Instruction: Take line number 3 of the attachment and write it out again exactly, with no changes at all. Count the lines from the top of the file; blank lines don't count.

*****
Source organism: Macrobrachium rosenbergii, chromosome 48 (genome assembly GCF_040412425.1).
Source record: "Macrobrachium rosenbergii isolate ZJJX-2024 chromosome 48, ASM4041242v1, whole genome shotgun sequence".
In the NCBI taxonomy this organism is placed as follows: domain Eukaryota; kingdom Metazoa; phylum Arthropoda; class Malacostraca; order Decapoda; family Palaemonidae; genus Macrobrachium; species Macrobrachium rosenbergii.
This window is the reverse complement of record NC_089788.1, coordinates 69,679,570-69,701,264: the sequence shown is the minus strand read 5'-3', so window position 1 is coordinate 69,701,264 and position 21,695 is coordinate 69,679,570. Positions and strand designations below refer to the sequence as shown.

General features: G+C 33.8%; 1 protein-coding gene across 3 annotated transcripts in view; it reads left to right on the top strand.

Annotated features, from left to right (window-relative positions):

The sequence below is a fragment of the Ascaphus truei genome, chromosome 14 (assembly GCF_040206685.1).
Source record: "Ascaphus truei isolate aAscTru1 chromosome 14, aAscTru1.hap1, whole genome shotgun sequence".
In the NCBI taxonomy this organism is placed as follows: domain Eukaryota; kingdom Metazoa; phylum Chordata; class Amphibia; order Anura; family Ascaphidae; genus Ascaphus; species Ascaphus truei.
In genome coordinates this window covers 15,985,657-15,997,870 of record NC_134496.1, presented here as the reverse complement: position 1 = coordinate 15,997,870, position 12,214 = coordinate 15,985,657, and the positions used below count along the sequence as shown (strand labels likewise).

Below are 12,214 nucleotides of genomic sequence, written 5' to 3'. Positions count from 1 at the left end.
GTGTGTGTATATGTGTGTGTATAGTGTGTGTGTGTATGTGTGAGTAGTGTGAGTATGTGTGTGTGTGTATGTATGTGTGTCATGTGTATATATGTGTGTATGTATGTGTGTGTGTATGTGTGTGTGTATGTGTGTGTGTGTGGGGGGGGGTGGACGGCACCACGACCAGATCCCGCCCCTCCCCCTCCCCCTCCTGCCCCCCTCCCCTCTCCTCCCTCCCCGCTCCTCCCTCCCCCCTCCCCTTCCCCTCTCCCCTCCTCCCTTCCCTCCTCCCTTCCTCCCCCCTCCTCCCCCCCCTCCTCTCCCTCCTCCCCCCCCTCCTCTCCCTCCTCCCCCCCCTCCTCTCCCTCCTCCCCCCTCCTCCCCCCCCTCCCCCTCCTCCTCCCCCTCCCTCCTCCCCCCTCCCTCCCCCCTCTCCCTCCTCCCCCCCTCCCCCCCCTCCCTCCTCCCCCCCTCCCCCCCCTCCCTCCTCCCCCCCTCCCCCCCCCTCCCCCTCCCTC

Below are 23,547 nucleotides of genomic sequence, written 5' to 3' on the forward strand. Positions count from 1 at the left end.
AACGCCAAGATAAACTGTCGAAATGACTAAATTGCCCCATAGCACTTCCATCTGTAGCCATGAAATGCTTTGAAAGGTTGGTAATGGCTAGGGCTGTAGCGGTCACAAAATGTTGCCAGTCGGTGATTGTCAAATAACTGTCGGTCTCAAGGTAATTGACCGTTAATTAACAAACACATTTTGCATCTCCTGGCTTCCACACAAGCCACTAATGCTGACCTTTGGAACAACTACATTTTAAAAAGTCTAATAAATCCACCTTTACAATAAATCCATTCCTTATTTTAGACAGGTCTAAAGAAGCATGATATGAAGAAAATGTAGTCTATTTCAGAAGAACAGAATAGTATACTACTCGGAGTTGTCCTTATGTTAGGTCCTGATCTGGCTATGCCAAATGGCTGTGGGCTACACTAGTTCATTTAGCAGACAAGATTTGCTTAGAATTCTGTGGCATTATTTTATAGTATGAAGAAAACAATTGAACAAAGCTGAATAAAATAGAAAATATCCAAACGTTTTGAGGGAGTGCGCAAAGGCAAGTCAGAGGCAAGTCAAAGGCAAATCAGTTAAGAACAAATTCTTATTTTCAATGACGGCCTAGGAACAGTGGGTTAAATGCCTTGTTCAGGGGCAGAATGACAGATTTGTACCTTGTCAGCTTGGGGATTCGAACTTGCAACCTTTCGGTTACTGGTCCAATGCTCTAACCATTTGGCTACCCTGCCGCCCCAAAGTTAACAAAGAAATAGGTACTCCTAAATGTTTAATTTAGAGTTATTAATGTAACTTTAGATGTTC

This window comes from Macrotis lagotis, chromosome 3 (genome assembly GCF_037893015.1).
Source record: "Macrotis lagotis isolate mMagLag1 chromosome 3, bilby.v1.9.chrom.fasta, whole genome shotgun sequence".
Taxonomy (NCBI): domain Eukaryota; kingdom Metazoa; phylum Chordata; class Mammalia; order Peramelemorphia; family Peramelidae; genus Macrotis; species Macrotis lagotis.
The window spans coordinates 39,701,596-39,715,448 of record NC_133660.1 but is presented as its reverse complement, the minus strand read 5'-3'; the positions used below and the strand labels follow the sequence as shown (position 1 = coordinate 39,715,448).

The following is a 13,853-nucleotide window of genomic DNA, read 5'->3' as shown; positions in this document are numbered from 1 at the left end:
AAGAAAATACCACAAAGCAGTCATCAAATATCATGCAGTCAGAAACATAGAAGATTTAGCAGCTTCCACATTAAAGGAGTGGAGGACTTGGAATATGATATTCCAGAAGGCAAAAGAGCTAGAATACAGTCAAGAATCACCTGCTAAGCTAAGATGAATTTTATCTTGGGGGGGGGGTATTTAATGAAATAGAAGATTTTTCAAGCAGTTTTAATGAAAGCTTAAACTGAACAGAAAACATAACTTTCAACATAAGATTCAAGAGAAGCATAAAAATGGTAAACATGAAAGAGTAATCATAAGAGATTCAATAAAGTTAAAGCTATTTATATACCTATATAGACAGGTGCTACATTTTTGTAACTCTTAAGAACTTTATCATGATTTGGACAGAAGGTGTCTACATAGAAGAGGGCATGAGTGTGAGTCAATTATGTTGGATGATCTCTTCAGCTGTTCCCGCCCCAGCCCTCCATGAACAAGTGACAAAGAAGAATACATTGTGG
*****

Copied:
In the NCBI taxonomy this organism is placed as follows: domain Eukaryota; kingdom Metazoa; phylum Arthropoda; class Malacostraca; order Decapoda; family Palaemonidae; genus Macrobrachium; species Macrobrachium rosenbergii.